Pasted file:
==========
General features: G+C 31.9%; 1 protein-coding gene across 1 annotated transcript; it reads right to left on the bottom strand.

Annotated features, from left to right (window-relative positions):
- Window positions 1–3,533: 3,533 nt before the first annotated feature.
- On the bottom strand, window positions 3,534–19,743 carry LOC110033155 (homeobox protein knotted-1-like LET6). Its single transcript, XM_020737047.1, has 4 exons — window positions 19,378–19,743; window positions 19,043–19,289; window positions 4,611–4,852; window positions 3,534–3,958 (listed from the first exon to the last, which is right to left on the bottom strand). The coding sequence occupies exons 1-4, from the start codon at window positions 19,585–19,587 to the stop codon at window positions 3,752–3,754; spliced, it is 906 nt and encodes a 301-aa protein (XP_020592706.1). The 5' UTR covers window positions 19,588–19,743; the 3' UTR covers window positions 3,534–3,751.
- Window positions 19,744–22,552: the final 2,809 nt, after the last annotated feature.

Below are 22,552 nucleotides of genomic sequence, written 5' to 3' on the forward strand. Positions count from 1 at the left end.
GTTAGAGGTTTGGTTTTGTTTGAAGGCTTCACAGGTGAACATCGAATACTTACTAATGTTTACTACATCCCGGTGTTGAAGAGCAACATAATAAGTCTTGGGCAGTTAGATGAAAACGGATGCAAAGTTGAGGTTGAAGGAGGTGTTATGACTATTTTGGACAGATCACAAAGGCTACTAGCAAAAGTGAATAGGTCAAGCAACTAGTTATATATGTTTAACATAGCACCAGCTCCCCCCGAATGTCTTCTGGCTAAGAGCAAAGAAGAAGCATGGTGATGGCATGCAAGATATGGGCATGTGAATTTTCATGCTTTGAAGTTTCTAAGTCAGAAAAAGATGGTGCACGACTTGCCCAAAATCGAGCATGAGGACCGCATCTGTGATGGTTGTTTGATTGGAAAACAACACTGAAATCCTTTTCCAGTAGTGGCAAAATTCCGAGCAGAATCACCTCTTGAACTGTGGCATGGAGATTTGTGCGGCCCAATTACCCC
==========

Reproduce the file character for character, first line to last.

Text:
General features: G+C 31.9%; 1 protein-coding gene across 1 annotated transcript; it reads right to left on the bottom strand.

Annotated features, from left to right (window-relative positions):
- Window positions 1–3,533: 3,533 nt before the first annotated feature.
- On the bottom strand, window positions 3,534–19,743 carry LOC110033155 (homeobox protein knotted-1-like LET6). Its single transcript, XM_020737047.1, has 4 exons — window positions 19,378–19,743; window positions 19,043–19,289; window positions 4,611–4,852; window positions 3,534–3,958 (listed from the first exon to the last, which is right to left on the bottom strand). The coding sequence occupies exons 1-4, from the start codon at window positions 19,585–19,587 to the stop codon at window positions 3,752–3,754; spliced, it is 906 nt and encodes a 301-aa protein (XP_020592706.1). The 5' UTR covers window positions 19,588–19,743; the 3' UTR covers window positions 3,534–3,751.
- Window positions 19,744–22,552: the final 2,809 nt, after the last annotated feature.

Below are 22,552 nucleotides of genomic sequence, written 5' to 3' on the forward strand. Positions count from 1 at the left end.
GTTAGAGGTTTGGTTTTGTTTGAAGGCTTCACAGGTGAACATCGAATACTTACTAATGTTTACTACATCCCGGTGTTGAAGAGCAACATAATAAGTCTTGGGCAGTTAGATGAAAACGGATGCAAAGTTGAGGTTGAAGGAGGTGTTATGACTATTTTGGACAGATCACAAAGGCTACTAGCAAAAGTGAATAGGTCAAGCAACTAGTTATATATGTTTAACATAGCACCAGCTCCCCCCGAATGTCTTCTGGCTAAGAGCAAAGAAGAAGCATGGTGATGGCATGCAAGATATGGGCATGTGAATTTTCATGCTTTGAAGTTTCTAAGTCAGAAAAAGATGGTGCACGACTTGCCCAAAATCGAGCATGAGGACCGCATCTGTGATGGTTGTTTGATTGGAAAACAACACTGAAATCCTTTTCCAGTAGTGGCAAAATTCCGAGCAGAATCACCTCTTGAACTGTGGCATGGAGATTTGTGCGGCCCAATTACCCC